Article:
A Dangerous Escalation in Iraq


MARCH 26, 2015


Tikrit, Iraq, on Thursday. Credit Khalid Mohammed/Associated Press       

The strikes are part of a campaign that from the outset has been waged without the authorization from Congress required by the Constitution. Mr. Obama is pursuing the operation at the request of Iraqi officials, who said air power was needed to break a stalemate. His reliance on two Bush-era war authorizations, for Afghanistan and Iraq, are insufficient to embroil the nation in the war against ISIS, which has been underway for eight months and could continue for years.
These strikes could further destabilize Iraq if the United States is seen to be siding with Shiite militias — which make up the bulk of the ground forces battling ISIS in Tikrit — over Iraq’s minority Sunnis. Yet in a sign of just how unpredictable the dynamics of the region are, some of the militias see the United States as the greater evil and are so angered by the airstrikes that they have already announced they are pulling out of the fight.
Until now, America has left the battle in the hands of a force of about 30,000 Iraqis led by Iran and composed mainly of Iran-backed militias; they are facing a far smaller group of ISIS jihadists. The Iraqi government and its army have been largely sidelined, having lost credibility when the army failed to stop the ISIS onslaught last year. Mr. Obama ordered the airstrikes on Wednesday after the nearly four-week-old ground offensive to retake the city had stalled.
Tikrit is a strategic crossroads in the heart of Sunni territory in central Iraq, and its liberation from ISIS control could make it easier to liberate Mosul, Iraq’s second-largest city, which is now also under the control of the Islamic State.

The overwhelmingly Shiite ground forces battling ISIS in Sunni Tikrit have become increasingly powerful as the government army has disintegrated. The militias have a brutal record of sectarian bloodletting, including burning and bulldozing thousands of homes and other buildings in dozens of Sunni villages after American airstrikes drove ISIS out of the town of Amerli in northeastern Iraq last summer. If that happened in Tikrit, the United States would be blamed for helping to trigger yet another cycle of horrific sectarian violence.

In the fight against ISIS, the United States and Iran, bitter enemies for decades, share the goal of defeating the group. American officials insist they are not cooperating with Iran, but the two governments communicate, through the Iraqis if not directly, and their operations have often been complementary. Many of America’s Sunni allies are concerned about Iran’s growing influence in the region, including in Iraq.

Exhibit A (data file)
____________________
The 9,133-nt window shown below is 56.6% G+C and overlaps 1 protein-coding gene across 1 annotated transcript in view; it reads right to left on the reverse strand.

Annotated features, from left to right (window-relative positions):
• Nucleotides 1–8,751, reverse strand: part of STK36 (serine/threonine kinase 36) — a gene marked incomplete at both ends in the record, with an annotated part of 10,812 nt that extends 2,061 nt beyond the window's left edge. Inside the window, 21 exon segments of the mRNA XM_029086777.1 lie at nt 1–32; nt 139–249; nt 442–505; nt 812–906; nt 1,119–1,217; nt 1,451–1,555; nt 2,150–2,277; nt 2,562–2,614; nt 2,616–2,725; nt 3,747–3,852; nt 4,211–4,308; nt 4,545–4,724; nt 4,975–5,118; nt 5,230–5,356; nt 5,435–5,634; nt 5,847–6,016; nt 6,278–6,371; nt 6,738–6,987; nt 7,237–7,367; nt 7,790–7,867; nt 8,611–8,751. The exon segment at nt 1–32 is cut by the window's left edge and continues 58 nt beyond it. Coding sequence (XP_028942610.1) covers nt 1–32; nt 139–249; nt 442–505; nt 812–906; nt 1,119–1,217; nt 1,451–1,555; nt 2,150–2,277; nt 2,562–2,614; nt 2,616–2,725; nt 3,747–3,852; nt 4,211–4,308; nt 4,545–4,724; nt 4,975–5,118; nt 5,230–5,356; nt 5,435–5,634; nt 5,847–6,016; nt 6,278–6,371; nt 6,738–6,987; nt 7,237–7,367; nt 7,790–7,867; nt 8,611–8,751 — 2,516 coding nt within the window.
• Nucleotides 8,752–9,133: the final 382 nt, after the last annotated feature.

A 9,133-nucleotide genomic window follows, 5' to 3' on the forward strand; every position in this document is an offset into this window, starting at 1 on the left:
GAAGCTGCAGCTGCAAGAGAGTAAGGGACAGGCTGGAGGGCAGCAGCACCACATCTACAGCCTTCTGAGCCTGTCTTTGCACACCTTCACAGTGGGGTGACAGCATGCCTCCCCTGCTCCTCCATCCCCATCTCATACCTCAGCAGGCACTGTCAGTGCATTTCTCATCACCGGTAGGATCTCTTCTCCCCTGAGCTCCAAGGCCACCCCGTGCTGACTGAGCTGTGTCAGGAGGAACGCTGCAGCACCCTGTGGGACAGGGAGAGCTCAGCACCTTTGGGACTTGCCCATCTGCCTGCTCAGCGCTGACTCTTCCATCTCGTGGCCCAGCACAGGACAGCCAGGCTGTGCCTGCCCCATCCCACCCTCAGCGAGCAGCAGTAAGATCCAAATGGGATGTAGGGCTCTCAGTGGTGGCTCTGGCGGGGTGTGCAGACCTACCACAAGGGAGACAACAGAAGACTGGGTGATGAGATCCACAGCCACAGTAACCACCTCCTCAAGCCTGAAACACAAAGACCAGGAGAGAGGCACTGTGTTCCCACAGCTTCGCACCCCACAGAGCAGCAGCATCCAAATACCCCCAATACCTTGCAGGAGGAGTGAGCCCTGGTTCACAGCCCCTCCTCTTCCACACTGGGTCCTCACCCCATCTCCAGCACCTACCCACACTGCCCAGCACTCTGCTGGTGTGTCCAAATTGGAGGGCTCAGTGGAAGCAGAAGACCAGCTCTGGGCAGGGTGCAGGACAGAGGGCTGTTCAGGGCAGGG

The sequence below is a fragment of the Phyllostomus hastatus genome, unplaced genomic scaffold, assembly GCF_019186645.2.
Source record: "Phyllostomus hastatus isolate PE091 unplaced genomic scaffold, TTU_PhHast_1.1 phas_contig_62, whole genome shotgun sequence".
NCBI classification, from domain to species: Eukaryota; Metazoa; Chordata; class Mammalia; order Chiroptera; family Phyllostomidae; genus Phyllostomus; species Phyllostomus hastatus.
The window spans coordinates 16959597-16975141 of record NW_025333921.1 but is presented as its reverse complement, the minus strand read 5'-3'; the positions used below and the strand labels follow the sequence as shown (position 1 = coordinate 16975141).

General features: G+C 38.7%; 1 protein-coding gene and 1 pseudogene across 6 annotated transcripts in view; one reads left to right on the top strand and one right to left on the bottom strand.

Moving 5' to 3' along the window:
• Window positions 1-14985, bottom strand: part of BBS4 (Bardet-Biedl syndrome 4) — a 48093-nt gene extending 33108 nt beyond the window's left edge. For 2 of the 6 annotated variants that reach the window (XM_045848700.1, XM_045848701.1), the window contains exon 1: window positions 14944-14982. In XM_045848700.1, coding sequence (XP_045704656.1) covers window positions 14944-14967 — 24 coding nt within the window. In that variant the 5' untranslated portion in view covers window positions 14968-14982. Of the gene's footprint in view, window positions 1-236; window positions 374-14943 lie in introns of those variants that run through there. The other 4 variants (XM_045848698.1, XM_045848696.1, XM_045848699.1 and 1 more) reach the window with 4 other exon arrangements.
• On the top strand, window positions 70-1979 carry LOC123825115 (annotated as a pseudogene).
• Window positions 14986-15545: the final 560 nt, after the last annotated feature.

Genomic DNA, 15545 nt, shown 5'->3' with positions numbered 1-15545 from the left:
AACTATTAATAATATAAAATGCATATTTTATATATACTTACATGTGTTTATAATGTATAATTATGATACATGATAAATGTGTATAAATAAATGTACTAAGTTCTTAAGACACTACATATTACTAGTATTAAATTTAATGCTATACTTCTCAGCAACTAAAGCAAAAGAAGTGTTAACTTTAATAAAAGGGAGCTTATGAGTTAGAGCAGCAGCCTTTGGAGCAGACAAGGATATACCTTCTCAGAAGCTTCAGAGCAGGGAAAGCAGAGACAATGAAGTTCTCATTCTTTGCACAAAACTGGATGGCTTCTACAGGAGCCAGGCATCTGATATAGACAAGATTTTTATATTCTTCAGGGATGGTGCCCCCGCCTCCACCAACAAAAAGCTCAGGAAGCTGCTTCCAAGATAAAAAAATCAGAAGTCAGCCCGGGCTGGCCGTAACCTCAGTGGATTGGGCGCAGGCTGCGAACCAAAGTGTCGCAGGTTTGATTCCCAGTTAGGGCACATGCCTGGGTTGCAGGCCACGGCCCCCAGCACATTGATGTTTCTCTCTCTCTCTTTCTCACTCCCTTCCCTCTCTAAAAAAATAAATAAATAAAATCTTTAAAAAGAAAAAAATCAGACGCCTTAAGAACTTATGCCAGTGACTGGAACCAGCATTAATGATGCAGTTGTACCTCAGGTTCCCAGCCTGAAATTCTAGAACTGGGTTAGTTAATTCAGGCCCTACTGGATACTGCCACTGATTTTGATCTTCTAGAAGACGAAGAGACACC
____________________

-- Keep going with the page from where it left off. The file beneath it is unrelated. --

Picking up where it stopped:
The administration may hope that a victory in Tikrit will bolster the standing of Iraq’s prime minister, Haider al-Abadi, who has made some strides in restoring Baghdad’s credibility after the disastrous tenure of his predecessor, Nuri Kamal al-Maliki. There was also hope of ensuring that the Americans, not the Iranians, would be the dominant foreign force in any coalition that attempts at some point to retake Mosul.
Before ordering the airstrikes, Mr. Obama reportedly insisted that the Shiite militias move aside so the Iraqi Army could play a larger role, and on Thursday Iraqi special forces were reported to be advancing on Tikrit. Maj. Gen. Qassim Suleimani, the commander of the Quds Force of Iran’s Islamic Revolutionary Guards Corp, who had been advising forces around Tikrit, reportedly left the area on Sunday.
The core problem is that if ISIS is expelled from Tikrit, the Americans and Iraqis will need to bring security and ensure there is a government that respects the rights of all citizens. That should involve reaching out to leading Sunnis and assuring them that they will be central to rebuilding, securing and governing their city. It has long been apparent that no amount of American military assistance alone can save Iraq if the country’s leaders continue to marginalize the Sunnis.
Relief aid, including electricity and water, should be delivered immediately to Tikrit. The militias must be marginalized or their fighters integrated into Iraqi institutions like the army and the police so that they serve the state rather than a warlord or faction. Grand Ayatollah Ali al-Sistani, the senior leader of the Shiite world, can have an important function in making the case for a more inclusive government. So can Iran, whose fitness for rejoining the international community will be judged by its willingness to cooperate on security in the region.

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